Posted on January 13, 2009

NHS Staff Told Not to Hold Meetings Where Alcohol Served in Order Not to Offend Muslims

Martin Beckford, Telegraph (London), January 11, 2009

The rules on dealing with religious staff and patients state that all hospitals must be equipped with prayer rooms big enough to accommodate 20 worshippers and storage for religious items, as well as separate fridges for halal, kosher or vegetarian food and burqa-style gowns.

Doctors and nurses must also learn about “the concept of sin”, demonic possession and exorcism, and the belief systems of Paganism and Shamanism, so they can deal with the religious needs of patients.

However the new handbook also tells staff that they must respect atheists, and warns that the devoutly religious who try to preach to colleagues or patients about the evils of homosexuality or single mothers could be disciplined for “harassment”.

And it advises employers to tell medical students and job candidates as soon as possible what religious practices–such as wearing jewellery or long-sleeved coats–are unacceptable in hospitals and clinics so that they cannot later refuse to abide by them.

The 66-page document, called Religion or Belief: a Practical Guide for the NHS, has been written to comply with new equality and human rights laws that entitle everyone to freedom from discrimination on grounds of their faith.

It is intended to prevent the health service being dragged into costly legal disputes by members of staff or patients who feel their beliefs have not been respected.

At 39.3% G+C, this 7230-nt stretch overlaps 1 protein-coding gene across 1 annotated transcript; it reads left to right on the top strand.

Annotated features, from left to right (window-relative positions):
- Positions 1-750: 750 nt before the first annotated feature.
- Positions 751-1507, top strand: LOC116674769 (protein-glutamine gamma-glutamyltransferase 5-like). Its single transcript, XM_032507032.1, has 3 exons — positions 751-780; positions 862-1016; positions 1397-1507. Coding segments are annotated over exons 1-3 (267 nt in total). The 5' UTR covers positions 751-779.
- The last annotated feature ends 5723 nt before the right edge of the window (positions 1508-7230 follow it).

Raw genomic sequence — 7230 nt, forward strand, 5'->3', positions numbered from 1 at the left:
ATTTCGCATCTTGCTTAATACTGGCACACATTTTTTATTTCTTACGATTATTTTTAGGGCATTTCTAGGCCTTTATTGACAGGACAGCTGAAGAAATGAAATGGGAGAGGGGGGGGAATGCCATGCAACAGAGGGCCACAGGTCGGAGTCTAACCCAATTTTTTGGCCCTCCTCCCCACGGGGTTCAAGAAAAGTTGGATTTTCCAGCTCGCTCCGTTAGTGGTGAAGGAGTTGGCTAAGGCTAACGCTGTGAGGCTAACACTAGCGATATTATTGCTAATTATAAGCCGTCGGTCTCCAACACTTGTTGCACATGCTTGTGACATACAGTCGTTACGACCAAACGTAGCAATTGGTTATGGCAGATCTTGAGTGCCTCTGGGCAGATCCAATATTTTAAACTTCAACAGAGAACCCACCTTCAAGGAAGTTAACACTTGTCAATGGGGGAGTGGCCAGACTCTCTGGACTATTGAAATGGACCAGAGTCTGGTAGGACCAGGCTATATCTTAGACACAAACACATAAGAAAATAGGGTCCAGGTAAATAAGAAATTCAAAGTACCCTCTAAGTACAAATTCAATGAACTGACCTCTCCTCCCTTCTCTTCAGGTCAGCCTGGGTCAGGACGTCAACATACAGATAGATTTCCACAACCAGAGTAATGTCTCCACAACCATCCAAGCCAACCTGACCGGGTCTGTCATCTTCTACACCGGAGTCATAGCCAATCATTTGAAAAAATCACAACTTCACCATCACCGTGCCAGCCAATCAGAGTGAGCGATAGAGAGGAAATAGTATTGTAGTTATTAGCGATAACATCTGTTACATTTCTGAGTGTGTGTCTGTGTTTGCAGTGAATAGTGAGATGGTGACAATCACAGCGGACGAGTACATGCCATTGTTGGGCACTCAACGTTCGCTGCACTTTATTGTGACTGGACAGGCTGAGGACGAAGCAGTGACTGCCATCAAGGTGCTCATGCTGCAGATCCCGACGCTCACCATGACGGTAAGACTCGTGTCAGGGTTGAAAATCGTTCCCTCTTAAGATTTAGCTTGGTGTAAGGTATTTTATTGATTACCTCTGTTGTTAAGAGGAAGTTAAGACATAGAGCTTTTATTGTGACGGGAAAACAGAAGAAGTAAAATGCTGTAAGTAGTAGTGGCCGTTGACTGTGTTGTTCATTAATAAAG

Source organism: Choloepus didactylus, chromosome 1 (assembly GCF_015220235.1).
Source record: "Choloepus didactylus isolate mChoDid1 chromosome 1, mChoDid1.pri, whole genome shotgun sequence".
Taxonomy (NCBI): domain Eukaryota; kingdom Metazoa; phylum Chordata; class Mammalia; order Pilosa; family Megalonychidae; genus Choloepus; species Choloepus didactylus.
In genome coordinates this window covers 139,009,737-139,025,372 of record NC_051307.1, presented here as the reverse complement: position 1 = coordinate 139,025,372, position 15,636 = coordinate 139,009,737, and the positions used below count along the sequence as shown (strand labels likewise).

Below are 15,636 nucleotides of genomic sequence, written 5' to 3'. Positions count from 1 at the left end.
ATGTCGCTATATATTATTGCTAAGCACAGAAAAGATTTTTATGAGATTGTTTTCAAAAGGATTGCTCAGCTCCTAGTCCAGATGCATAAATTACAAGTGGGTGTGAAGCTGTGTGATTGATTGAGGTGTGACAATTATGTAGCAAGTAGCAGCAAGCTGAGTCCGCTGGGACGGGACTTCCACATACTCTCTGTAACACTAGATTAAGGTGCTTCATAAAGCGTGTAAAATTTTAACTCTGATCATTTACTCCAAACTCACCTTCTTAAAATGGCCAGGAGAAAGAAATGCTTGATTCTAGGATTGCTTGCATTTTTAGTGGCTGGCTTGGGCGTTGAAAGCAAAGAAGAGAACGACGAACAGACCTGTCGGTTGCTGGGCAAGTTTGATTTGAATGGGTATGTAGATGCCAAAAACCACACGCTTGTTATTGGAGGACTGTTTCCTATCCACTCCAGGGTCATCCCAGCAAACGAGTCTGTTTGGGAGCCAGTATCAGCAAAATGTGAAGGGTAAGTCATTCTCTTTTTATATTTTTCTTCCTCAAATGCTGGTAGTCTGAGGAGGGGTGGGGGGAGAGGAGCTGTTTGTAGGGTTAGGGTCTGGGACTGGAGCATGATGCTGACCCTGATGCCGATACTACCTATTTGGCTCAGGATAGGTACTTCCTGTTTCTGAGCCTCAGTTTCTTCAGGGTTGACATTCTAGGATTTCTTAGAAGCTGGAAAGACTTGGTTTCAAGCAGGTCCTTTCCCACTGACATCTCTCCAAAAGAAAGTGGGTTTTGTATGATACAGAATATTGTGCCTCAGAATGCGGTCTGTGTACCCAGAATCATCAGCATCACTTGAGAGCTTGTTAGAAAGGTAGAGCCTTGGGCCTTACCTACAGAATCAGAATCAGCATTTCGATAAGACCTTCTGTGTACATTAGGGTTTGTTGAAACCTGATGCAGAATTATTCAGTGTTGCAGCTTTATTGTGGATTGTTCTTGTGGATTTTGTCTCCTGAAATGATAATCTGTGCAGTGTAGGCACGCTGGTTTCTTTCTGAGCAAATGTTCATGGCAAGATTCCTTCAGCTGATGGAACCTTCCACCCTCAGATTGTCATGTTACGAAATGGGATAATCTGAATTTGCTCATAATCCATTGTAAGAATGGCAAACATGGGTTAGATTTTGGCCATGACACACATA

Earlier this year a Muslim woman lost her job as a hospital radiographer after she refused to comply with hygiene rules that required her to bare her arms below the elbow.

And a dentist was found guilty of misconduct after he told a female patient he could not treat her unless she wore “appropriate Islamic dress”.

Surinder Sharma, national director for equality and human rights at the Department of Health, said in a foreword to the report: “It is essential that we strive to take account of everyone’s needs in the design and delivery of services–including people of different religions or beliefs and those with none.”

The guidebook says religious health workers must be allowed time to pray but that this should not mean unbelievers have to work extra to cover for them, or that patients’ care is jeopardised.

It says all NHS organisations should display a “multi-faith calendar” so everyone knows when religious holidays are taking place.

And it warns that staff training or bonding events may alienate followers of some faiths if they take place at weekends or in pubs.

The guide goes on: “Those organising such activities as lottery pools, sweepstakes and so on should be aware that people from certain religions (for instance Muslims) may not wish to take part, and should be mindful of this when collecting and distributing monies connected to such activities.”

However it also says those applying for jobs in the NHS must be told before starting work exactly what the job will entail and what clothing or religious symbols cannot be worn, so they can decide “whether the job may conflict with their religious convictions”.

And those whose faith tells them they must “try to convert other people” must be told on their first day of training that “particular views on sexual orientation, gender and single parents . . . potentially cause great offence to other workers or patients or visitors”.

Staff must also make sure patients are not given drugs derived from alcohol or animals against their beliefs, or given sedatives when dying if they want to remain conscious to pray.

Mental health workers have to consider whether devout believers will put their illness down to a “demonic attack” or “sin”.

It concludes that all trusts should review their employment policies and work practices to ensure they are not discriminating against religious believers, and arrange awareness training for staff.